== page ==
From Academic Kids

See also: Coloured

Colored and person of color (or people of color in the plural sense) are terms that were commonly used to describe people who do not have white skin or a Caucasian appearance. This usually meant African Americans and other blacks, although the terms can be applied to members of other races as well. The term "colored" in particular (along with "Negro") largely has fallen out of popular usage in the United States, diminishing in frequency in the last third of the 20th century. Despite the negative connotations it may have today, "colored" was once a term used virtually universally in the U.S., and it came to be used as part of the name of the NAACP—the National Association for the Advancement of Colored People.

The term "colored" appeared in North America during the colonial era. A "colored" man halted a runaway carriage that was carrying President John Tyler on March 4, 1844. In 1863, the War Department established the "Bureau of Colored Troops." The first twelve Census counts in the U.S. enumerated "colored" people, who totaled nine million in 1900. The Census counts of 1910-1960 enumerated "negroes."

"Colored" was originally a term for persons of mixed African and Caucasian and/or Native American ancestry. Coloreds and mixed Creoles generally were accorded higher status than blacks. Later, "colored" was used to refer to all persons of African ancestry.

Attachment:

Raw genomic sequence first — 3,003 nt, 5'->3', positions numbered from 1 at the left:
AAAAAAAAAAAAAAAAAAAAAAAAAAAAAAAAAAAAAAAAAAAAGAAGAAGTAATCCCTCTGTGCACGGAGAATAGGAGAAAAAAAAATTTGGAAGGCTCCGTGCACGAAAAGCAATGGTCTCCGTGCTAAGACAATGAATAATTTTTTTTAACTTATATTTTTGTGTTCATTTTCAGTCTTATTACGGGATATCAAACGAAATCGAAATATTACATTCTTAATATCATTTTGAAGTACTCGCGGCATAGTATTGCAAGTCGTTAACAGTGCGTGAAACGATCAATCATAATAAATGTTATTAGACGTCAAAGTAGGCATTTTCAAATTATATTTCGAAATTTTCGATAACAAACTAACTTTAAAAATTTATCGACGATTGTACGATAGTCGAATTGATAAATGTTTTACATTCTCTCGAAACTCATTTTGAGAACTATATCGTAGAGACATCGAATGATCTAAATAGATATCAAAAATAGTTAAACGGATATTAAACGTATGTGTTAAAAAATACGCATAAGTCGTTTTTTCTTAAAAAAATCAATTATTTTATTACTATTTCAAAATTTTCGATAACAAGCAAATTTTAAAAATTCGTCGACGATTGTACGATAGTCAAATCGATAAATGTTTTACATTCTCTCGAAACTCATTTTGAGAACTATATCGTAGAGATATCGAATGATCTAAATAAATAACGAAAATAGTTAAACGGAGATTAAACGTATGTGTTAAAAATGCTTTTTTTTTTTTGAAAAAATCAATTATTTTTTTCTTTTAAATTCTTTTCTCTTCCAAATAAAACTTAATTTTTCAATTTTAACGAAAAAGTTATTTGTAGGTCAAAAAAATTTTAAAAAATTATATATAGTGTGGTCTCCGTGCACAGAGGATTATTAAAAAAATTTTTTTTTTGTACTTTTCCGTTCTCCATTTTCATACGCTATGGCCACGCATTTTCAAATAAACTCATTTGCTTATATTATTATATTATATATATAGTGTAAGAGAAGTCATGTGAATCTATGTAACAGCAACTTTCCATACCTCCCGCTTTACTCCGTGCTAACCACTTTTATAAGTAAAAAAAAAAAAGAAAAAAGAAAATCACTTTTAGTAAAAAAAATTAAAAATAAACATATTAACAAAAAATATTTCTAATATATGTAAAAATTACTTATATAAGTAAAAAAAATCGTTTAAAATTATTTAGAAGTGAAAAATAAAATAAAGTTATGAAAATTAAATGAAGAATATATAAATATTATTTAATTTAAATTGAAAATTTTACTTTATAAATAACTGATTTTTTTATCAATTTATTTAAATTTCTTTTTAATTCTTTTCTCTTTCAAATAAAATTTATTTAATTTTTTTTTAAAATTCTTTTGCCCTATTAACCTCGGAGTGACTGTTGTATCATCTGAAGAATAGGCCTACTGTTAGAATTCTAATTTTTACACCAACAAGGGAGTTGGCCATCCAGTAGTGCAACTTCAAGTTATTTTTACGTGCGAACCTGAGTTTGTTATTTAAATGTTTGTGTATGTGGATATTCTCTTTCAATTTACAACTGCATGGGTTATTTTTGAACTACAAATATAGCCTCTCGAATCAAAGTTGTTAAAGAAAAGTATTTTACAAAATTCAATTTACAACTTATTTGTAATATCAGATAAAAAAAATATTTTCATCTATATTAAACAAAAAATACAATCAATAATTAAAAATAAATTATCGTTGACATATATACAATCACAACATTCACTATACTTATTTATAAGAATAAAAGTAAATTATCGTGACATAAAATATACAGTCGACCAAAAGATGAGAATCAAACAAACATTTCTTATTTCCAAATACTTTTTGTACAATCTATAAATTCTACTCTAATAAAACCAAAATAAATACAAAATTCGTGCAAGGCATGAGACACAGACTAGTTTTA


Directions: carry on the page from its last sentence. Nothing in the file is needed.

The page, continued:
"Person of color" or "people of color" remain widely accepted terms for people who are not white and, (especially in the United States and Canada), for members of a minority group or peoples of Third World origin. It should be noted that there are varying notions of who is white (see whites), and the notion of race itself has been challenged in recent years.

The British English spelling coloured can mean the same in the United Kingdom (today usually used only by older people and often considered offensive). Primarily in South Africa, it also can have a related, but different, meaning– of a mixed-race person.

The historical term free people of color refers to people of African descent during slavery who lived in freedom. A related term from the time of slavery is gens de couleur, a French expression that refers to the free descendants of white French colonists and Africans. Because so many of these people had mixed African and European ancestry, they are sometimes labeled mulatto. They are also sometimes referred to as affranchis.

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